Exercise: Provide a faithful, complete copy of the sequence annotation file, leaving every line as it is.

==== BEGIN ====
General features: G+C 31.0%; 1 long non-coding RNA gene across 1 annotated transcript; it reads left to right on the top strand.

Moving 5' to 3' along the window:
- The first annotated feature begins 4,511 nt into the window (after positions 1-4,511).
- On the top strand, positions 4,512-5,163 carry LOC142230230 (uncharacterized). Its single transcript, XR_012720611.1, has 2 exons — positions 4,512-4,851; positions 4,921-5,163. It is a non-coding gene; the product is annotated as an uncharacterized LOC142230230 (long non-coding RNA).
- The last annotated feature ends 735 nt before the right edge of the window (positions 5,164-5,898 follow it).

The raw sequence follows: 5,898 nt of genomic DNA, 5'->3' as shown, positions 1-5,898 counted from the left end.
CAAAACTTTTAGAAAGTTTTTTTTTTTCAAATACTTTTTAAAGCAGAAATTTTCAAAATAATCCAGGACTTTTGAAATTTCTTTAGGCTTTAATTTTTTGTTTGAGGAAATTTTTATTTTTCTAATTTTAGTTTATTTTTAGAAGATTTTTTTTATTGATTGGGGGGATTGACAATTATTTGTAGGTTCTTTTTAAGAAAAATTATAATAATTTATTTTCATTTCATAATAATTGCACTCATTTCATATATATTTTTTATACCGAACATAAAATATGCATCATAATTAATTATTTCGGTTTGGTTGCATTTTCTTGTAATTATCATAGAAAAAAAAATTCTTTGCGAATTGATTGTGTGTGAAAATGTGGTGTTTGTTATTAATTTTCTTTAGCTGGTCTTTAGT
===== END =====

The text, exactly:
General features: G+C 31.0%; 1 long non-coding RNA gene across 1 annotated transcript; it reads left to right on the top strand.

Moving 5' to 3' along the window:
- The first annotated feature begins 4,511 nt into the window (after positions 1-4,511).
- On the top strand, positions 4,512-5,163 carry LOC142230230 (uncharacterized). Its single transcript, XR_012720611.1, has 2 exons — positions 4,512-4,851; positions 4,921-5,163. It is a non-coding gene; the product is annotated as an uncharacterized LOC142230230 (long non-coding RNA).
- The last annotated feature ends 735 nt before the right edge of the window (positions 5,164-5,898 follow it).

The raw sequence follows: 5,898 nt of genomic DNA, 5'->3' as shown, positions 1-5,898 counted from the left end.
CAAAACTTTTAGAAAGTTTTTTTTTTTCAAATACTTTTTAAAGCAGAAATTTTCAAAATAATCCAGGACTTTTGAAATTTCTTTAGGCTTTAATTTTTTGTTTGAGGAAATTTTTATTTTTCTAATTTTAGTTTATTTTTAGAAGATTTTTTTTATTGATTGGGGGGATTGACAATTATTTGTAGGTTCTTTTTAAGAAAAATTATAATAATTTATTTTCATTTCATAATAATTGCACTCATTTCATATATATTTTTTATACCGAACATAAAATATGCATCATAATTAATTATTTCGGTTTGGTTGCATTTTCTTGTAATTATCATAGAAAAAAAAATTCTTTGCGAATTGATTGTGTGTGAAAATGTGGTGTTTGTTATTAATTTTCTTTAGCTGGTCTTTAGT